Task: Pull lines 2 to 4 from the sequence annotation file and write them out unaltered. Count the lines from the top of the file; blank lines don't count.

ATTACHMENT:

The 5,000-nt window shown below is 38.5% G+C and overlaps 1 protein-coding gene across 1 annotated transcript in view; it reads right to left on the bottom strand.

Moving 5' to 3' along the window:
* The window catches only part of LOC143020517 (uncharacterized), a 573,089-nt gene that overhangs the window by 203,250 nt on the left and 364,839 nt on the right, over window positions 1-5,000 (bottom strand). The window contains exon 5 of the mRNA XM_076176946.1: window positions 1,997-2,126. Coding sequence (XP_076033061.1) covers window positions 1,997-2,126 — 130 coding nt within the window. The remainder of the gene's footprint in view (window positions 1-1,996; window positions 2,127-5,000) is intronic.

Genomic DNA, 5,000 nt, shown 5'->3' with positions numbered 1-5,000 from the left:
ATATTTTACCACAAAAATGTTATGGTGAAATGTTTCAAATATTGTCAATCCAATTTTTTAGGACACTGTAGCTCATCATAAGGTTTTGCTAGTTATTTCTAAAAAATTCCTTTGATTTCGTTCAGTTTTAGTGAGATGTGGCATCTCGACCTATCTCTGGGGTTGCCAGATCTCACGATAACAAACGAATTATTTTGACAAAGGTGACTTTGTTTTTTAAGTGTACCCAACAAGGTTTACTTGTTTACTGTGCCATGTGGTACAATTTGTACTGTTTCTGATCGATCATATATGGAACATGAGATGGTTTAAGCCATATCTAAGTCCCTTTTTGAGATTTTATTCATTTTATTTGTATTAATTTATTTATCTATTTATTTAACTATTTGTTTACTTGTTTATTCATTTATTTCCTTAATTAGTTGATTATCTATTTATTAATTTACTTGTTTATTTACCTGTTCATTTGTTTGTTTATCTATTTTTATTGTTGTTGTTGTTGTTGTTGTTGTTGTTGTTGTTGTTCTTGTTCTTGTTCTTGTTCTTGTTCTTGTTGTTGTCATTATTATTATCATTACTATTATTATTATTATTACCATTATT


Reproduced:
Moving 5' to 3' along the window:
* The window catches only part of LOC143020517 (uncharacterized), a 573,089-nt gene that overhangs the window by 203,250 nt on the left and 364,839 nt on the right, over window positions 1-5,000 (bottom strand). The window contains exon 5 of the mRNA XM_076176946.1: window positions 1,997-2,126. Coding sequence (XP_076033061.1) covers window positions 1,997-2,126 — 130 coding nt within the window. The remainder of the gene's footprint in view (window positions 1-1,996; window positions 2,127-5,000) is intronic.

Genomic DNA, 5,000 nt, shown 5'->3' with positions numbered 1-5,000 from the left: